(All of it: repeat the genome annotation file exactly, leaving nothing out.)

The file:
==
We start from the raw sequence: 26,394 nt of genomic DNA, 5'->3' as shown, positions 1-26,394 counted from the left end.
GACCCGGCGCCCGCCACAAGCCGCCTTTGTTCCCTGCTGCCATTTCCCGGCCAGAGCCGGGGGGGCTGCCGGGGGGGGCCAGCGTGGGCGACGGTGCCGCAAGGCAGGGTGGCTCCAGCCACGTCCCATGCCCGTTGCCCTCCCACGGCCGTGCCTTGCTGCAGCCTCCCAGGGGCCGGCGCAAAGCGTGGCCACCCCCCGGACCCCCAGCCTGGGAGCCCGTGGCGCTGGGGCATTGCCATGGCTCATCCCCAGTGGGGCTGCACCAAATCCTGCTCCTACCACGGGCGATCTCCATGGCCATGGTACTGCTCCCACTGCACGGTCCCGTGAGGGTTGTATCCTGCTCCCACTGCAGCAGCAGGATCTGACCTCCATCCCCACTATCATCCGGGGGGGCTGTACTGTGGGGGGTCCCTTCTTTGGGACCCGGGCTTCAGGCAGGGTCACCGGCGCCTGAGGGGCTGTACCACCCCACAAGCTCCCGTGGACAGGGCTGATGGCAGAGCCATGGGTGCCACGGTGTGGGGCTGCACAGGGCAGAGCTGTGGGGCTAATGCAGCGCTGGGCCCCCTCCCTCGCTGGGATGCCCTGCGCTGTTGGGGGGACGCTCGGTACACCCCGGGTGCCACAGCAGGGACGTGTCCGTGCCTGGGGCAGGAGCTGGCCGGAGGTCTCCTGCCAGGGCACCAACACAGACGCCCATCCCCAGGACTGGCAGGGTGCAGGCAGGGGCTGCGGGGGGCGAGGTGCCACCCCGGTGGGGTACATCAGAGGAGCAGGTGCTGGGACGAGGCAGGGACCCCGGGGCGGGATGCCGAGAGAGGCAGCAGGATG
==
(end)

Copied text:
We start from the raw sequence: 26,394 nt of genomic DNA, 5'->3' as shown, positions 1-26,394 counted from the left end.
GACCCGGCGCCCGCCACAAGCCGCCTTTGTTCCCTGCTGCCATTTCCCGGCCAGAGCCGGGGGGGCTGCCGGGGGGGGCCAGCGTGGGCGACGGTGCCGCAAGGCAGGGTGGCTCCAGCCACGTCCCATGCCCGTTGCCCTCCCACGGCCGTGCCTTGCTGCAGCCTCCCAGGGGCCGGCGCAAAGCGTGGCCACCCCCCGGACCCCCAGCCTGGGAGCCCGTGGCGCTGGGGCATTGCCATGGCTCATCCCCAGTGGGGCTGCACCAAATCCTGCTCCTACCACGGGCGATCTCCATGGCCATGGTACTGCTCCCACTGCACGGTCCCGTGAGGGTTGTATCCTGCTCCCACTGCAGCAGCAGGATCTGACCTCCATCCCCACTATCATCCGGGGGGGCTGTACTGTGGGGGGTCCCTTCTTTGGGACCCGGGCTTCAGGCAGGGTCACCGGCGCCTGAGGGGCTGTACCACCCCACAAGCTCCCGTGGACAGGGCTGATGGCAGAGCCATGGGTGCCACGGTGTGGGGCTGCACAGGGCAGAGCTGTGGGGCTAATGCAGCGCTGGGCCCCCTCCCTCGCTGGGATGCCCTGCGCTGTTGGGGGGACGCTCGGTACACCCCGGGTGCCACAGCAGGGACGTGTCCGTGCCTGGGGCAGGAGCTGGCCGGAGGTCTCCTGCCAGGGCACCAACACAGACGCCCATCCCCAGGACTGGCAGGGTGCAGGCAGGGGCTGCGGGGGGCGAGGTGCCACCCCGGTGGGGTACATCAGAGGAGCAGGTGCTGGGACGAGGCAGGGACCCCGGGGCGGGATGCCGAGAGAGGCAGCAGGATG